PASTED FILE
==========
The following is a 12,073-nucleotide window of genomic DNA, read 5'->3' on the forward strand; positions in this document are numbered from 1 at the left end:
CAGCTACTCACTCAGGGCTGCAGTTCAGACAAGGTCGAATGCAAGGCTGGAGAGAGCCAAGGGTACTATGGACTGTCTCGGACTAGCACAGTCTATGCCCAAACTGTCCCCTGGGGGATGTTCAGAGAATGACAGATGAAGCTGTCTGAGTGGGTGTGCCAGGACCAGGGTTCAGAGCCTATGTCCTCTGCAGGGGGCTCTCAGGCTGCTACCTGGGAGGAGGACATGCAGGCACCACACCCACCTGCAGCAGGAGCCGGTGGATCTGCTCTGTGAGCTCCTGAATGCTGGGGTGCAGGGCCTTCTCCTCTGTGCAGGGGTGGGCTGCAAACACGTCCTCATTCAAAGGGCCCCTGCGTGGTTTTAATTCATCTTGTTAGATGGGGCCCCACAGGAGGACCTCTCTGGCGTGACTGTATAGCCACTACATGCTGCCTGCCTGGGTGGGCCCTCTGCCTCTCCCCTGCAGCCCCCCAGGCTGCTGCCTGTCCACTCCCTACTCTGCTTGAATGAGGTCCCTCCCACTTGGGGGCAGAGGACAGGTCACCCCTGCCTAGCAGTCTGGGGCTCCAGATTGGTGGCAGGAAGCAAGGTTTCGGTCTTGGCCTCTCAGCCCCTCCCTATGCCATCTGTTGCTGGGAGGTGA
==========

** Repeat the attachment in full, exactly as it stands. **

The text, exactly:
The following is a 12,073-nucleotide window of genomic DNA, read 5'->3' on the forward strand; positions in this document are numbered from 1 at the left end:
CAGCTACTCACTCAGGGCTGCAGTTCAGACAAGGTCGAATGCAAGGCTGGAGAGAGCCAAGGGTACTATGGACTGTCTCGGACTAGCACAGTCTATGCCCAAACTGTCCCCTGGGGGATGTTCAGAGAATGACAGATGAAGCTGTCTGAGTGGGTGTGCCAGGACCAGGGTTCAGAGCCTATGTCCTCTGCAGGGGGCTCTCAGGCTGCTACCTGGGAGGAGGACATGCAGGCACCACACCCACCTGCAGCAGGAGCCGGTGGATCTGCTCTGTGAGCTCCTGAATGCTGGGGTGCAGGGCCTTCTCCTCTGTGCAGGGGTGGGCTGCAAACACGTCCTCATTCAAAGGGCCCCTGCGTGGTTTTAATTCATCTTGTTAGATGGGGCCCCACAGGAGGACCTCTCTGGCGTGACTGTATAGCCACTACATGCTGCCTGCCTGGGTGGGCCCTCTGCCTCTCCCCTGCAGCCCCCCAGGCTGCTGCCTGTCCACTCCCTACTCTGCTTGAATGAGGTCCCTCCCACTTGGGGGCAGAGGACAGGTCACCCCTGCCTAGCAGTCTGGGGCTCCAGATTGGTGGCAGGAAGCAAGGTTTCGGTCTTGGCCTCTCAGCCCCTCCCTATGCCATCTGTTGCTGGGAGGTGA